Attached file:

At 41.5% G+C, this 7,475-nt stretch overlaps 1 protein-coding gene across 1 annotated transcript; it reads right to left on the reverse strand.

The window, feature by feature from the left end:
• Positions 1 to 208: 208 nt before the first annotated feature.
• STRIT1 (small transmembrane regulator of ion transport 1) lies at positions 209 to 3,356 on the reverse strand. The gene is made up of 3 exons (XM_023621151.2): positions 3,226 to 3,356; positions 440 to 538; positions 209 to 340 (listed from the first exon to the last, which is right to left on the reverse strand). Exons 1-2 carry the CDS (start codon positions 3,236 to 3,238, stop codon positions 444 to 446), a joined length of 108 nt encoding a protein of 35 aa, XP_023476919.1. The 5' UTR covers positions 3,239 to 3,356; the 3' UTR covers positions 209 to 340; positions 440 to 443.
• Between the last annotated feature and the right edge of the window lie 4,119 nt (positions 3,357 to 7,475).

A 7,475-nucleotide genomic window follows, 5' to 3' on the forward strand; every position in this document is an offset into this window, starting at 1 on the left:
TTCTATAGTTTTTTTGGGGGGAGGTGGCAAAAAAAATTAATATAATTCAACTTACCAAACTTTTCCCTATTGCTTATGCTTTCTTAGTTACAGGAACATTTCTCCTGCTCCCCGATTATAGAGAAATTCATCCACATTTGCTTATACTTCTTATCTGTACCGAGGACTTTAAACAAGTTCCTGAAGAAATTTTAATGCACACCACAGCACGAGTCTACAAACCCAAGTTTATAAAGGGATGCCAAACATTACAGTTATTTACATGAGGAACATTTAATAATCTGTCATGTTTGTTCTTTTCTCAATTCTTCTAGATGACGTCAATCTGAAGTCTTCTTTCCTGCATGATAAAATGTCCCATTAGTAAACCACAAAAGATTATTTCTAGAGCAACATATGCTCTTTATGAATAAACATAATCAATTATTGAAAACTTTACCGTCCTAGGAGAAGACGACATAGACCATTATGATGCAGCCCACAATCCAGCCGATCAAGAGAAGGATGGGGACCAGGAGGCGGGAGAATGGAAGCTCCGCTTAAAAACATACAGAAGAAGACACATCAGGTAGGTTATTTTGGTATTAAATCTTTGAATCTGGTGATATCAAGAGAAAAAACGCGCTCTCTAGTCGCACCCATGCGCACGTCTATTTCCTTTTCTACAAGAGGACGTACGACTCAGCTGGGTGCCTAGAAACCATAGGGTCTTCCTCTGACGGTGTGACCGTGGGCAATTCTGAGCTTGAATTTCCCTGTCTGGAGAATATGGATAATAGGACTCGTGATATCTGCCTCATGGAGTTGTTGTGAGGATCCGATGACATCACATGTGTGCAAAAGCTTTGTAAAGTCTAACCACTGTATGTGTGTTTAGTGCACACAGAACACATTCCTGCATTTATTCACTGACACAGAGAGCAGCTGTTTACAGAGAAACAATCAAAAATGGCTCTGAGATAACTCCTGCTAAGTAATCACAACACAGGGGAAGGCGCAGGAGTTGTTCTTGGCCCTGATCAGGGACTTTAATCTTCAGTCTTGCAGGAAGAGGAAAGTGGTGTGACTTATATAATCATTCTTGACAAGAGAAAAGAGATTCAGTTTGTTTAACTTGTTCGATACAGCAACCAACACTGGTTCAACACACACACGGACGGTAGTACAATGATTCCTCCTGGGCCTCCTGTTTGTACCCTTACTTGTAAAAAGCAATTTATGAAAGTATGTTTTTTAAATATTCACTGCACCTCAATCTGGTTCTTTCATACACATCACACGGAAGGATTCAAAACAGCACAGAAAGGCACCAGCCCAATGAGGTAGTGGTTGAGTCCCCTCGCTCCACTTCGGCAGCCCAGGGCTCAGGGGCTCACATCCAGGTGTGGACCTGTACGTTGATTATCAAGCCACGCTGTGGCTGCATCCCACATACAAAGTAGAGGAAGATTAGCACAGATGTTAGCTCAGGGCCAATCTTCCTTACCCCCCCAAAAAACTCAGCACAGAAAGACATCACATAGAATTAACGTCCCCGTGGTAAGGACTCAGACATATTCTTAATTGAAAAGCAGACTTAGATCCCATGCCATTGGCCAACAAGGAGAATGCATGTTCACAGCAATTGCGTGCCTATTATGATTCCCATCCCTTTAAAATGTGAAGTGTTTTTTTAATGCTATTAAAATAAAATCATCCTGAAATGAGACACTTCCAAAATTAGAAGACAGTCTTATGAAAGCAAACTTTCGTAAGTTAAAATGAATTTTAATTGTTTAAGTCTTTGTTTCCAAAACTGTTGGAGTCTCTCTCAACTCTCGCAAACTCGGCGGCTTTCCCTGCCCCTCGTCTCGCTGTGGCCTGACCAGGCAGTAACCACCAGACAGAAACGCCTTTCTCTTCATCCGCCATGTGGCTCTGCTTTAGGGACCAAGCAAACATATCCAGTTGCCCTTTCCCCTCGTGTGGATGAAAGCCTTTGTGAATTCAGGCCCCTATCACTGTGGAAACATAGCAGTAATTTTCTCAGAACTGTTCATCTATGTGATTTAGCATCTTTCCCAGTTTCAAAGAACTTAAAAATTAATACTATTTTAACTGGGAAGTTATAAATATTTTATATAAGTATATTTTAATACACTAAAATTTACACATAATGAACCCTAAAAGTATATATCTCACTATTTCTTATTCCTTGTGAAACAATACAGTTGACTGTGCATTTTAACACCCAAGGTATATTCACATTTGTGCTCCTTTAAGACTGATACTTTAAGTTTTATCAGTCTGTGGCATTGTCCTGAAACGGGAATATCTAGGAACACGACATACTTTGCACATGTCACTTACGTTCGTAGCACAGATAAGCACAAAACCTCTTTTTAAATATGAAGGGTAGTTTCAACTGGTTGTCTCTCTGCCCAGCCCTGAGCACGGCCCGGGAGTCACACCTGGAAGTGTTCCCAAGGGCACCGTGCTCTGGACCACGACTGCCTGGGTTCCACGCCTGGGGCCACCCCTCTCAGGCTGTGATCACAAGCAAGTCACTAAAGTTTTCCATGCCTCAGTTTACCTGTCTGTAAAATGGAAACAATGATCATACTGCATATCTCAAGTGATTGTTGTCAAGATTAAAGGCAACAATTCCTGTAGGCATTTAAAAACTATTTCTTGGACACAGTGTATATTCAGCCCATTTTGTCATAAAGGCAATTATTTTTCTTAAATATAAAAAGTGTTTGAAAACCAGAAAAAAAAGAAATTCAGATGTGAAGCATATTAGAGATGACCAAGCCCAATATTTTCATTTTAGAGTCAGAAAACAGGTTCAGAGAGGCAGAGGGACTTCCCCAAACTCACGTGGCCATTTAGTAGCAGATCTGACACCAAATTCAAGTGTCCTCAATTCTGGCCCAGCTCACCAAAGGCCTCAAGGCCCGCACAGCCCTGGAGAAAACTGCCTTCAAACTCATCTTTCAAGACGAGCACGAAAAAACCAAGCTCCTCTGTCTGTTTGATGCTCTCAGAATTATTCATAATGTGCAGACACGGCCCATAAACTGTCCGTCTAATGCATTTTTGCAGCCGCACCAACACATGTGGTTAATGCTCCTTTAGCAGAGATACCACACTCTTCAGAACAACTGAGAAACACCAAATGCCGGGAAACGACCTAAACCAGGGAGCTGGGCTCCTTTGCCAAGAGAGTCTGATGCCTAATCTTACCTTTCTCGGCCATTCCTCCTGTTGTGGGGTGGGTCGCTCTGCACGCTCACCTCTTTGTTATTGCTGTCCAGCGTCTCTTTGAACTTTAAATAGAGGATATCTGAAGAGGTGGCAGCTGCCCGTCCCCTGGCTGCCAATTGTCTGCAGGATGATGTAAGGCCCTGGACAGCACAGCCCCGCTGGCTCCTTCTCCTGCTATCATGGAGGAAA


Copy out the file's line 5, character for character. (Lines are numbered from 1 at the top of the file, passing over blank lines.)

• Between the last annotated feature and the right edge of the window lie 4,119 nt (positions 3,357 to 7,475).